Frantic lobbying by German carmakers has delayed a proposal for stricter emission limits on cars that was scheduled for agreement by European commissioners next week. The German government is weighing in to press the Commission for changes to a proposal that would add millions of euros to the costs of Italian and French carmakers.
The German companies BMW and Daimler, which produce, on average, larger, heavier cars, are pushing for a method of distributing the permitted emissions across the manufacturers' fleets that would favour heavier cars, at the expense of Fiat and Renault, which make smaller cars.
The proposal has prompted bitter exchanges between car companies at meetings of the European carmakers' industry association ACEA, which has been unable to agree a common position on the proposal.
It is the Commission's climate-action department that has drafted the proposal to revise emissions rules passed in 2008, but the offices of Günther Oettinger, the commissioner for energy, and of José Manuel Barroso, the Commission president, have become involved. Oettinger is Germany's European commissioner, and the head of Barroso's office, Johannes Laitenberger, is German.
The German car industry has suggested that the changes being prepared by the Commission amount to an attempt to support Italian and French carmakers that are suffering from excess production capacity.
The counter-accusation from ANFIA, the Italian carmakers' association, is that if the Commission's final proposal changes the calculation method to benefit heavy vehicles and hurt lighter vehicles, it would be a gift to the German carmakers.
“We would see this as an imbalanced proposal tending to favour just one country,” said ANFIA president Roberto Vavassori. “We shouldn't create too many distortions.”
The emissions limit applies to the average of car fleets rather than individual vehicles, and it is the method of calculating the average that is so controversial. In 2008, when the 2015 limit of 130 grams of CO2 per kilometre (g/km) was agreed, a Franco-German compromise was worked out that reduced the burden on heavier cars. The German carmakers fear the Commission's new proposal will betray that compromise. The 2008 law includes a curve plotting the CO2 limits against the weight of the car.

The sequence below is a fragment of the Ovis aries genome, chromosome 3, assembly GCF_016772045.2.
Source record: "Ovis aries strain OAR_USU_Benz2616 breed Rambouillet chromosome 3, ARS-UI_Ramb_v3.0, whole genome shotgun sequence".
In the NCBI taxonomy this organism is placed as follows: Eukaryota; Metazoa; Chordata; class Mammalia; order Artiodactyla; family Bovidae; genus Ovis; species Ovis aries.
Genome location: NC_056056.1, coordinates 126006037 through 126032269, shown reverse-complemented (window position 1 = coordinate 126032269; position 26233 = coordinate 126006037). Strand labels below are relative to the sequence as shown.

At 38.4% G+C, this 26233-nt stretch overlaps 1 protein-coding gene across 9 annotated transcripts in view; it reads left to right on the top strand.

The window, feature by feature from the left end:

The Commission's draft, which has yet to be approved, would introduce an average limit of 95 g/km for car fleets after 2020, a figure envisaged by the 2008 legislation but subject to confirmation by the Commission. The lower limit would necessarily change the curve for determining average emissions. But the German carmakers object to the Commission's plan to move the ‘base year' for calculations from 2006 to 2009.
BMW introduced several innovations in its model range between 2007 and 2009 that lowered emissions in its heaviest vehicles. It argues that by moving the base year to 2009 it is being punished for having taken CO2 reduction measures earlier.
The German government has been circulating an alternative proposal with a different change to the slope. Environmental campaign group Greenpeace has made a comparison of the Commission draft with the German proposal. It found that under the Commission's draft, Fiat and Renault would have to make fairly small reductions in emissions between 2010 and 2020 while BMW would have to make a greater reduction.
Under the German government proposal, BMW would have to make the smallest percentage reduction in emissions over these ten years – 30% versus 32% under the Commission draft. Renault's reduction requirement would be raised from 32% to 33%, while Fiat's would be raised from 30% to 33%*.
“These are the companies that claim to be environmental leaders,” Franziska Achterberg of Greenpeace said. “Now they are asking the French and Italian carmakers to do the reductions in their place, instead of doing their fair share to move us on.”
*On 28 June Greenpeace revised its figures. They found that BMW's reduction requirement would be reduced by 30% versus 32%, not 24% versus 32% as originally calculated. Renault's reduction requirement would be raised from 32% to 33%, not 32% to 38%. The online version of the article has been amended.